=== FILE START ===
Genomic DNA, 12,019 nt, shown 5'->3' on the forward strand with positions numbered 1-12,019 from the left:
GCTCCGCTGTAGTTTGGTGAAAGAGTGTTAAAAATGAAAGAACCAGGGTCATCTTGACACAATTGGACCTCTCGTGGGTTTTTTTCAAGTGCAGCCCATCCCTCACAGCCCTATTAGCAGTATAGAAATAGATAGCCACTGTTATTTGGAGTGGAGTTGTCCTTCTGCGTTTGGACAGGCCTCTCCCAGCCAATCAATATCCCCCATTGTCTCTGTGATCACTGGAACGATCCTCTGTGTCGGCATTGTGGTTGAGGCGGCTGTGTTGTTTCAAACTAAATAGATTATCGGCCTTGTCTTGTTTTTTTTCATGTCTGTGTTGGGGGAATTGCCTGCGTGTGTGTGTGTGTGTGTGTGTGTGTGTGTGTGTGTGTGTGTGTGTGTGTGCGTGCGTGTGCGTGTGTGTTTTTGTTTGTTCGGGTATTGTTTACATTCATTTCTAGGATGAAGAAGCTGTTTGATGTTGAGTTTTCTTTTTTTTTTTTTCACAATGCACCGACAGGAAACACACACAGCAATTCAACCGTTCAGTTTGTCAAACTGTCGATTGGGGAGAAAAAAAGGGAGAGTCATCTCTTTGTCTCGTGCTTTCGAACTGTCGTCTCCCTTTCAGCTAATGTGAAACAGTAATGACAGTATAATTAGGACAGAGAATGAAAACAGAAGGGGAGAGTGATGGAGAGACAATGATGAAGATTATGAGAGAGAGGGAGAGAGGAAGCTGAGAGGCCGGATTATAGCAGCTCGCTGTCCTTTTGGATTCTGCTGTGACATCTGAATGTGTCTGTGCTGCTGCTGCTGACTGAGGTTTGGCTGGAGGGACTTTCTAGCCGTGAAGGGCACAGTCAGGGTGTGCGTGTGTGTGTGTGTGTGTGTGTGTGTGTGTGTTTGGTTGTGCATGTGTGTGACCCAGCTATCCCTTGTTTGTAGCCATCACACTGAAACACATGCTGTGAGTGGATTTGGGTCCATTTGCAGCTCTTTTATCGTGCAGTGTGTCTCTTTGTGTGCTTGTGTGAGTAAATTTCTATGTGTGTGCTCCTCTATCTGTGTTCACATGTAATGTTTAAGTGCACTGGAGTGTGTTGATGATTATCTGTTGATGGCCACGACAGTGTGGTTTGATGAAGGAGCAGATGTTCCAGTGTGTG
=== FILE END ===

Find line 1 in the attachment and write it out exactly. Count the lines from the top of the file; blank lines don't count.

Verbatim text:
Genomic DNA, 12,019 nt, shown 5'->3' on the forward strand with positions numbered 1-12,019 from the left: